Both the Philippines and China have committed to be on guard against dubious deals on joint investments through transparency in the process of implementing the projects included in the $24-billion ventures signed during President Duterte’s state visit to Beijing.
At the Management Association of the Philippines General Membership Meeting on Tuesday, the Philippines’s Ambassador-designate to China Jose Santiago Sta. Romana said “lessons were learned” in the past dealings between the Philippines and China.
“On the past experience of China and the Philippines, like in the North Rail project, the Joint Marine Seismic Undertaking and the NBN-ZTE deal, the lessons were the lack in transparency and violations of government procurement rules. The challenge really is how to avoid the same mistake, especially now that billions of dollars are involved,” Sta. Romana told the business sector.
Avoiding these “past mistakes” in carrying out the investment projects
and the economic cooperation, Sta. Romana said, is particularly pivotal now that the Philippines is reframing its relations with China through economic and trade cooperation.
To this end, the government is doing its part by putting in checks and balances, with the Department of Finance reportedly trying to devise an “accreditation system” for Filipino firms engaging in the projects committed during the state visit to China.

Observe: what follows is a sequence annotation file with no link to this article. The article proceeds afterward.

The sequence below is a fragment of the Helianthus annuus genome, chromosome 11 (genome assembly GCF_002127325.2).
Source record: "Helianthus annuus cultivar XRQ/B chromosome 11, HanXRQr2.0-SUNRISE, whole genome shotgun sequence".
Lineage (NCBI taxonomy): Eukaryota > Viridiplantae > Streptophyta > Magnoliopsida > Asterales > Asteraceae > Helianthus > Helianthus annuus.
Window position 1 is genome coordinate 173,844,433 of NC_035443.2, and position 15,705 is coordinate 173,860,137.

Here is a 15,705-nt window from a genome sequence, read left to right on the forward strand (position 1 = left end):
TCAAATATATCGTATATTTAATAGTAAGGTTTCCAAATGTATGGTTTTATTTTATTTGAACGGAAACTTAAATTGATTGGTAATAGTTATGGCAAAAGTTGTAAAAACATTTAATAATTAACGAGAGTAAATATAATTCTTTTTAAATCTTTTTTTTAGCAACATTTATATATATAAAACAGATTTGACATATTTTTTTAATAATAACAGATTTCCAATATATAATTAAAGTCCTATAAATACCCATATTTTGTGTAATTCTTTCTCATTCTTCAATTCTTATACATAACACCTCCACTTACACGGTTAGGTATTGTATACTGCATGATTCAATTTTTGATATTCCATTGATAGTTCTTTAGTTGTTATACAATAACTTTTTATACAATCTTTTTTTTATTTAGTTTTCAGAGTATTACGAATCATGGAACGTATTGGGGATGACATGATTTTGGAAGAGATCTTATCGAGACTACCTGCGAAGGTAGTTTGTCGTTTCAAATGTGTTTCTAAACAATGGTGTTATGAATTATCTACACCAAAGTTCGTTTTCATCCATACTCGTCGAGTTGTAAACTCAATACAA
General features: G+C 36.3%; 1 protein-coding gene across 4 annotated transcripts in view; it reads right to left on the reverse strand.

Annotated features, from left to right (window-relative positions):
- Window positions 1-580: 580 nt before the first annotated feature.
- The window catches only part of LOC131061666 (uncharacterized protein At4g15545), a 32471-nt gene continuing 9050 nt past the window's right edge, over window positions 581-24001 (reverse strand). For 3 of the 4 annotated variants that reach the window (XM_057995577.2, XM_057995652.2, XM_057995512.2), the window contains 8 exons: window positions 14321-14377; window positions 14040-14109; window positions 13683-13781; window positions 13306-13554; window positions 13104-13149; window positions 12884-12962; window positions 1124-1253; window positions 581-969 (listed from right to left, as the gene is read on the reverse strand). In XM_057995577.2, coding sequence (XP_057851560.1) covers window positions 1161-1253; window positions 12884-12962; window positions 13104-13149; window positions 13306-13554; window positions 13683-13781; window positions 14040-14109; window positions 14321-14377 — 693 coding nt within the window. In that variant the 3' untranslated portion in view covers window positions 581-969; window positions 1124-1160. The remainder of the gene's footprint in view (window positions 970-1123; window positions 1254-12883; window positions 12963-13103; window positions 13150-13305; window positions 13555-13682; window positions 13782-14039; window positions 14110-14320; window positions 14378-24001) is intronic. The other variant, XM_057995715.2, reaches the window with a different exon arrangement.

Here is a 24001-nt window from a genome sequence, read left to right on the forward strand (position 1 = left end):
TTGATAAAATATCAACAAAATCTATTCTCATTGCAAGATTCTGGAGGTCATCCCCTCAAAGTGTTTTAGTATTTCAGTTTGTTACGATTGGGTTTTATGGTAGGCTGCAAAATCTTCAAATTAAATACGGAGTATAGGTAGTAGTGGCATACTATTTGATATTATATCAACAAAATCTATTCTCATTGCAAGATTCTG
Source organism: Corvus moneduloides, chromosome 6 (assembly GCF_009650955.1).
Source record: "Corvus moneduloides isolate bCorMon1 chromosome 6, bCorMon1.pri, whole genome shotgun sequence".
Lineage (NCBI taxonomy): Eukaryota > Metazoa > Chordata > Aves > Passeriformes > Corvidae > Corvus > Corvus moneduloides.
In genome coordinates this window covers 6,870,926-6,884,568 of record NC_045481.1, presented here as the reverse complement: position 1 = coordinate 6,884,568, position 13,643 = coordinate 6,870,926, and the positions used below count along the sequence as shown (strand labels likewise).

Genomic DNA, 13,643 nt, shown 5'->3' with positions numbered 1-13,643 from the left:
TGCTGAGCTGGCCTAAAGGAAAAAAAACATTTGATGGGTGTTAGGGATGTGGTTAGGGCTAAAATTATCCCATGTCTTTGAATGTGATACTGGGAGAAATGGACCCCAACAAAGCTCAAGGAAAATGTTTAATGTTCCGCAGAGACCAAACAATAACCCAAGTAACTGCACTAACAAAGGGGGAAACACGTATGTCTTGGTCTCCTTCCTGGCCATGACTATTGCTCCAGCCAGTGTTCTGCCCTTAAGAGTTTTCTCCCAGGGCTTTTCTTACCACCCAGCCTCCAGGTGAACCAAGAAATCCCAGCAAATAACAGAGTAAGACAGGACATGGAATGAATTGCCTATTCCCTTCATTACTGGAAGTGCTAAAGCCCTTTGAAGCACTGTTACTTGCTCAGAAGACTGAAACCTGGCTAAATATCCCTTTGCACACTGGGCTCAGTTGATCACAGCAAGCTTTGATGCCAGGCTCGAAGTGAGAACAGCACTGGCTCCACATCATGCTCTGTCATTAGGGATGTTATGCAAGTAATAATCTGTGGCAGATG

According to Sta. Romana, China is also undertaking a similar monitoring scheme on its own firms.
The North Rail project, started in the previous administration, was supposed to be contracted with a China state-owned agency, but did not push through because the contract was said to be anomalous.
Reportedly, after the Philippines and China “disengaged” from the project, Beijing called for the payment of a portion of the $ 500-million loan intended to finance the project, coinciding with the heightening of tensions over the Scarborough Shoal.
Sta. Romana reiterated, however, that the deals concluded between the Philippines and China during the state visit are only at the nascent stage, with feasibility studies still to be carried out. Due diligence, he added, should be practiced in the conduct of fleshing out the agreements.
The government official added that the Philippines’s contentious issues should be separated from the noncontentious ones—essentially intending to move forward on economic cooperation issues, but without allowing its territorial spat to get in the way.
“Disputes should not be at the front and center of our relations. We want to proceed with noncontentious issues, like economics, finance, culture, education and sports, but discuss contentious issues one by one with use of quiet diplomacy,” he said.